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1955 OK 108
282 P.2d 742
Case Number: 36451
Decided: 04/12/1955
Supreme Court of Oklahoma





¶0 1. Where the prosecution of a business, of itself lawful, in or adjacent to a residential district, impairs the enjoyment of homes in the neighborhood, and infringes upon the well-being, comfort, repose, and enjoyment of the ordinary normal individual residing therein, the carrying on of such business, in such locality, becomes a nuisance and may be enjoined.

2. Record examined and held, judgment is not contrary to law or against the clear weight of the evidence.

[282 P.2d 743]

Appeal from the District Court of Tulsa County; Elmer W. Adams, Judge.

Action by Ambrose H. Rice, et al. to abate a nuisance. Judgment for plaintiffs, and defendant appeals. Affirmed.

Grady S. Cornett, Tulsa, for plaintiff in error.

Harley Van Cleave, Raymon B. Thomas, Charles C. Liebler, Tulsa, for defendants in error.


¶1 Parties will be referred to as they appeared in the trial court.

¶2 This action was filed in the District Court of Tulsa County, Oklahoma, by Ambrose H. Rice, et al, for an injunction against Pierce Winningham, who operated an auto salvage yard outside the city limits of Tulsa. The injunctive relief sought was to prevent defendant from extending his business operations into a certain unzoned area. Plaintiffs alleged that the manner in which defendant was operating his business constituted a nuisance caused by the defendant keeping old wrecked and unsightly automobiles and old tires and other junk on his property, thus infringing upon the well being of the residents and impairing the enjoyment of the homes in the neighborhood; that said property is a breeding place for mosquitoes, rats and flies and that noxious odors are emitted therefrom; that residents are disturbed by loud noises; that because of such condition, property values in the area have depreciated from 15% to 30% and that if his business operations are extended it will cause irreparable damage to plaintiffs. The defendant filed a general denial.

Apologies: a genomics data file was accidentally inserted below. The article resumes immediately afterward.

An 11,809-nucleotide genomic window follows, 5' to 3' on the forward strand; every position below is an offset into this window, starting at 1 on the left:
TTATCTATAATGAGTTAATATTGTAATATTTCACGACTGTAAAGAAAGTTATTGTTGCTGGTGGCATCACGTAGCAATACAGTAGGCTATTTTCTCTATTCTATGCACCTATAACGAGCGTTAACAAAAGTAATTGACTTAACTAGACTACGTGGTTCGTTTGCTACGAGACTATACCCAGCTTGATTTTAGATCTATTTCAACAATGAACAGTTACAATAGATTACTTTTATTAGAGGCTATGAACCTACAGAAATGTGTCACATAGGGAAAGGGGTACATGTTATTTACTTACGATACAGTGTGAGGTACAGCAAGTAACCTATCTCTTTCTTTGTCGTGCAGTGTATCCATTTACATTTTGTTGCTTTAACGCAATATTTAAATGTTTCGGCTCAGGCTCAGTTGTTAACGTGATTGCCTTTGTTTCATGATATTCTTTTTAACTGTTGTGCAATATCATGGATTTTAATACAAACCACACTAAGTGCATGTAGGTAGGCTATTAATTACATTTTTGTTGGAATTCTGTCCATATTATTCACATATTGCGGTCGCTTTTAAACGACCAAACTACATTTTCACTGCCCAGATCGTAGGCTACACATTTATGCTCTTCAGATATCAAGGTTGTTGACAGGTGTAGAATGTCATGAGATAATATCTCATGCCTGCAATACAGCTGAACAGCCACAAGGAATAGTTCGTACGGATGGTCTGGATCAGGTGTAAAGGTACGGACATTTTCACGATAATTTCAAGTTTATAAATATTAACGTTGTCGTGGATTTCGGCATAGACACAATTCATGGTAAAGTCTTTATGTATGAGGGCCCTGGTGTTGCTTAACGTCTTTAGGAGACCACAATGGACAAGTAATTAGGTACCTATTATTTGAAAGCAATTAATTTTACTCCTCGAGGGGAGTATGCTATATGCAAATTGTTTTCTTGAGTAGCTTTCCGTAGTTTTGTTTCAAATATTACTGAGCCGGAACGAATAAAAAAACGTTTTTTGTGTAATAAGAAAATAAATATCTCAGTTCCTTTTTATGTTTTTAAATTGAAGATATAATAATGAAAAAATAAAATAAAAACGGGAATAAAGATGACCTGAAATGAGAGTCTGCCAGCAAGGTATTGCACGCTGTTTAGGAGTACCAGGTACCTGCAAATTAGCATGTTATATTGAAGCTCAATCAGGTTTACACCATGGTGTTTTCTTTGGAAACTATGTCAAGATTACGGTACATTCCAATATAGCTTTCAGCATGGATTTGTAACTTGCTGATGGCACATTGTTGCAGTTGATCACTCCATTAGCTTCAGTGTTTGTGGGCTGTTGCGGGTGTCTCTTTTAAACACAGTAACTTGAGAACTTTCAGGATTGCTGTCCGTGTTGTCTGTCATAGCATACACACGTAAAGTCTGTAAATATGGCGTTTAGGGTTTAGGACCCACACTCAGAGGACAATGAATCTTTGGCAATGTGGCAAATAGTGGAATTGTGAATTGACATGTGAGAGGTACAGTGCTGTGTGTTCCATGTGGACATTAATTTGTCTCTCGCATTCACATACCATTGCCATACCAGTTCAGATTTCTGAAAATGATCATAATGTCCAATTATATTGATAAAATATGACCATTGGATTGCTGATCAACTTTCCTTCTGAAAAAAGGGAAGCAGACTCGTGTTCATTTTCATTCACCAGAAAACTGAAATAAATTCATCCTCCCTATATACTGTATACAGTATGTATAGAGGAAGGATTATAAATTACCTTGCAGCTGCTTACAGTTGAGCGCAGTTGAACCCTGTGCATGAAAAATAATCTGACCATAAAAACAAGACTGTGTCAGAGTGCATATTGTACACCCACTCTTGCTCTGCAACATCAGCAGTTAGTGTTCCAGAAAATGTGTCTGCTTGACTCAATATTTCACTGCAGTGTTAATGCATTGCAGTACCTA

¶3 The court, after hearing the evidence and viewing the premises, found that the land on which the proposed extension of salvage business was to be located is surrounded by a nice residential district and was such an area at the time defendant began his operations at his original location on former Highway 66.

¶4 A temporary injunction was granted and upon final hearing, a permanent injunction was granted enjoining defendant from extending his salvage operations into the block bounded by 56th and 57th W. Avenue, and [282 P.2d 744] 60th and 61st Street, Tulsa, Oklahoma. The court also found as a matter of law that defendant's present operations extending into the block area involved, constituted a nuisance. The court's order further provided that the injunction did not prevent defendant from using said area for any lawful purpose which does not constitute a nuisance in a residential area such as the one involved. In connection with the last conclusion of law, upon application of defendant to make conclusions of law more definite, the court was of the opinion that the storage of automobiles, not in the process of salvage, on said premises for no longer than thirty days for any particular automobile, not to exceed twenty-five in number, would not be in violation of the injunction. The court especially found as a matter of fact that with the exception of businesses fronting on old U.S. Highway 66, there were no business establishments for several blocks each way.